April’s Goals

We have many projects under way here at Ecclesiastical Sewing. We have our new Luther Rose Brocade Fabric to develop; we have many new embroideries becoming available; and we are furiously working ahead in the liturgical calendar to have collections of product available for the new liturgical calendar year. Not to mention we are testing new vestment patterns from our pattern maker. One new pattern we are very excited about is our chasuble pattern. I should say patterns because we have several that have been or are being developed. There will be a Monastic, Roman (with the fiddle-back edge instead of the straight edge), and a Gothic style of chasuble available for purchase in the upcoming weeks, maybe months on the one style. Of course, we will keep everyone posted by the blog, Facebook, Twitter, and email as to when these patterns are available for purchase!

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1Roberts, Carrie. Luther Rose Brocade Order. April 2nd, 2017. Personal Collection, Ecclesiastical Sewing, Minnesota.


Along with all the business goals, my personal goal for the month of April is to sew a Gothic Chasuble. So far, there are two Gothic Chasuble patterns, each is a slight variation. I’m only constructing the one and was not involved with the creation process. Therefore explaining the differences is not something I am qualified to discuss at this time. Carrie will have these differences available in the descriptions of the products. And she and I can compose a post here about the differences in the patterns later on (I will make a note so we make sure to remember to do this).

By April 28th, I would like to have made a chasuble from start to finish. As I said, I will be constructing one of the variations of the Gothic Chasuble. This chasuble is marked by its long sleeves. It is oval or circular in shape if it were to be spread out flat on the floor. Draping over the priest or pastor, it is almost poncho-like in resemblance. (For some history on this vestment, read this past post.) The picture below shows the rough draft that we have of this pattern. Carrie has worked with it before, but only has this one copy, which is her creation and all rights go to her.

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2Roberts, Carrie. Chasuble Cutting Luther Rose Brocade. April 2nd, 2017. Personal Collection, Ecclesiastical Sewing, Minnesota.


Unlike the Monastic Chasuble, this style takes much less fabric. I believe Carrie said that the Monastic Chasuble takes four lengths of fabric. This Gothic Chasuble has a front pattern piece and a back pattern piece that are each cut on the center fold. There is the option to add orphrey bands to the front and back. This pattern does not use a collar or a hood.

As of today, I have cut out seven front and seven back pieces in our Luther Rose Brocade. This works well because I am multitasking. I am creating our product collection for the Reformation 2017 celebration and I am learning to make a vestment that is by no mean specific to the Reformation. I thought I was going to work on one of our silk chasubles, which will be stunning when done. Carrie, however, made the recommendation that I start with a brocade since I want to focus on learning the techniques for this vestment and meet quality control standards and trying to tackle slippery silk might make that more difficult for my first time.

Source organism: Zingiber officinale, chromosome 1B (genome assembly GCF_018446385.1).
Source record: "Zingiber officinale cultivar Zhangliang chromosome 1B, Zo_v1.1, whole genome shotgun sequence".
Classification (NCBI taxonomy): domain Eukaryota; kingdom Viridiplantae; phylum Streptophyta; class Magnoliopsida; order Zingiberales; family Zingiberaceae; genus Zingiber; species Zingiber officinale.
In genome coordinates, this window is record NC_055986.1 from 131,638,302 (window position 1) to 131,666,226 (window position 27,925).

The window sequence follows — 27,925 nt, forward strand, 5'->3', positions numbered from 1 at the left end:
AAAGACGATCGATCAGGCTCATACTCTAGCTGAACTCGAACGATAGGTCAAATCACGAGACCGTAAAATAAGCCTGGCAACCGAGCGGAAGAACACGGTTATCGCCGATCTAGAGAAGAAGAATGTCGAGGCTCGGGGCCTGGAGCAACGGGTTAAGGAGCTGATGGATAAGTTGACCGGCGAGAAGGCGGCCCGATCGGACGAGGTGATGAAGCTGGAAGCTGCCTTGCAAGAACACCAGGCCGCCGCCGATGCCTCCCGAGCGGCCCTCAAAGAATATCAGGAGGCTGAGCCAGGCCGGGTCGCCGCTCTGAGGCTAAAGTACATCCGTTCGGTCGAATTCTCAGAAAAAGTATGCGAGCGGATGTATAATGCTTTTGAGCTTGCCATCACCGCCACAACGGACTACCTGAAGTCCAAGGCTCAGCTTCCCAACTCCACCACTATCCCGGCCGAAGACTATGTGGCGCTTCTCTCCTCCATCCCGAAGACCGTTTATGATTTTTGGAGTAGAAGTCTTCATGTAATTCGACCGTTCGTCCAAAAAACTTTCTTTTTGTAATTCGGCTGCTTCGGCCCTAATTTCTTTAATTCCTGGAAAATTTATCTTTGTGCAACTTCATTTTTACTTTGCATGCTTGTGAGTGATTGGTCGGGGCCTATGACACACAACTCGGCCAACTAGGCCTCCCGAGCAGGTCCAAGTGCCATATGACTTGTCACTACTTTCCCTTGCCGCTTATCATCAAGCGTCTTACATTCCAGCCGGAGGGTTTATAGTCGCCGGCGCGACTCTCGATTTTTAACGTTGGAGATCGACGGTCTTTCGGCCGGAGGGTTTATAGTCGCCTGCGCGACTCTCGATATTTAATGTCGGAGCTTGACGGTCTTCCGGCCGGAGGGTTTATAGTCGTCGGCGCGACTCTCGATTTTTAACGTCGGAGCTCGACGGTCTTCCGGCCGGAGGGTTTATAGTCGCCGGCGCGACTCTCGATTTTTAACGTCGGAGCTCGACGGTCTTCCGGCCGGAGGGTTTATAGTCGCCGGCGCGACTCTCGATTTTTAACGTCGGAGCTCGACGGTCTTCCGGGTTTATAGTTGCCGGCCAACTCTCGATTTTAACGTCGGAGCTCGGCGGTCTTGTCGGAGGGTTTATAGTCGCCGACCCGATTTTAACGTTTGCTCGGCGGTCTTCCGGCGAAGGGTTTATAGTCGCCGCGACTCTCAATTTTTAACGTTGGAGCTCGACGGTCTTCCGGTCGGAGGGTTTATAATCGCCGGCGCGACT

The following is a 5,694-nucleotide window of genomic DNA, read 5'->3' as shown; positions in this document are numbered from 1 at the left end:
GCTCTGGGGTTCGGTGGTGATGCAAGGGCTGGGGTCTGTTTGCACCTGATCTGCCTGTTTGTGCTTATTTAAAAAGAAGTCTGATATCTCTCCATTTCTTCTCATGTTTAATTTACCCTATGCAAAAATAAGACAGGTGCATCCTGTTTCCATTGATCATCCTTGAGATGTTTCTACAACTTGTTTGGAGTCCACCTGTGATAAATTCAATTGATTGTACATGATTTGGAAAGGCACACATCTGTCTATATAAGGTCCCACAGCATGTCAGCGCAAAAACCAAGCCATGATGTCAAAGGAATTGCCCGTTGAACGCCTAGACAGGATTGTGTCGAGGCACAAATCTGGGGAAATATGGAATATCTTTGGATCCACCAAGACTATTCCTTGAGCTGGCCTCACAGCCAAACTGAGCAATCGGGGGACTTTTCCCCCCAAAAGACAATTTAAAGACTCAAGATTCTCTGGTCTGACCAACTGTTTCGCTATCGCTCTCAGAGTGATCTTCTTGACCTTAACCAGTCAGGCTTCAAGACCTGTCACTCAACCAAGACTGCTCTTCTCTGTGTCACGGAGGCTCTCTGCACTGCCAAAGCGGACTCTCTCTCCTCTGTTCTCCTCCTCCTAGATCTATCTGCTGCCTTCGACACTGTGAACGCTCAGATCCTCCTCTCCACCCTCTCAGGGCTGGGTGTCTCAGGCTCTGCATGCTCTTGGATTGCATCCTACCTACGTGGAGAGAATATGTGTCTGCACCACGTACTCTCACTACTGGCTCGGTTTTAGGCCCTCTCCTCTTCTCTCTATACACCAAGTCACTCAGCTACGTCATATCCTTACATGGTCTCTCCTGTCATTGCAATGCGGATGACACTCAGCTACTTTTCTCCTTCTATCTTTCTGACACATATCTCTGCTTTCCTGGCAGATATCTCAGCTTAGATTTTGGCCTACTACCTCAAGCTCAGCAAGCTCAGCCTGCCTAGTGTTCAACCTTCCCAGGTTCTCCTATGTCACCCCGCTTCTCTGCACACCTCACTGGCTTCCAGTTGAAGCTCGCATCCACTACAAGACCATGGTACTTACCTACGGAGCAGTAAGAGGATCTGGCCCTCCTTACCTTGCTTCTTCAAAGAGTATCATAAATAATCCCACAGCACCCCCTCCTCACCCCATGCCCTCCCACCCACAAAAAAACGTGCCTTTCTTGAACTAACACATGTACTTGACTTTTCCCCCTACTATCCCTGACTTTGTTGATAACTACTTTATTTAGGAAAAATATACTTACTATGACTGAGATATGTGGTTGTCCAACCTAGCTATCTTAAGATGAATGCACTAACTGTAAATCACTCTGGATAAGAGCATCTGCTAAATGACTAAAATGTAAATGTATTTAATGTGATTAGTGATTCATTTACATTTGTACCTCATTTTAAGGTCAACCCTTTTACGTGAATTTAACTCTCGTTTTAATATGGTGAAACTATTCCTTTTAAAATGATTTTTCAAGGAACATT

Out of the seven chasubles only two will have orphrey bands. Everything will be taken to our embroidery lady tomorrow. We, for now, do not plan on having any chasubles without embroideries, unless custom-made, for our Reformation collection. That of course, like all business decisions, is subject to change; so do not quote me.

Finally, part of my job is to learn to create these vestments for production. But it is also my job to pay specific attention to detail so that I can create instructions for the patterns. All of our patterns are sold without instructions because they assume a level of competence from the seamstress or tailor. When the instructions are created, they will be sold separately. However, do to some personal future events—like making Carrie a grandma in June or July—pattern instructions will not be available at the same time as the patterns are available. This should not scare anyone from trying to make this vestment. We are always, always, willing to help, answer questions, and are available through email or other messaging platforms. After all, we all had to start learning to make vestments and paraments at some point. And making these beautiful pieces is not ultimately for our own whims. Beautifying the church and making something for the aid of worship is something that should always be pursued and encouraged. Having traditional vestments and tasteful paraments is so important. And teaching people to make them and appreciate classic work is keeping a dwindling art form alive.

So keep checking back, I’ll be sure to recap by the end of April about my monthly personal goal.

~Nihil Sine Deo~

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2 Comments »

    • That is certainly a fast way of finishing the edges of a chasuble. It is a technique frequently employed in the making of sportswear or things like dance/costuming and it will work.

      However, I do prefer to use more couture/tailoring techniques for vestment making which often means hand hemming. These techniques do take more time, but after all, we are sewing vestments for the Lord’s House and his servants.

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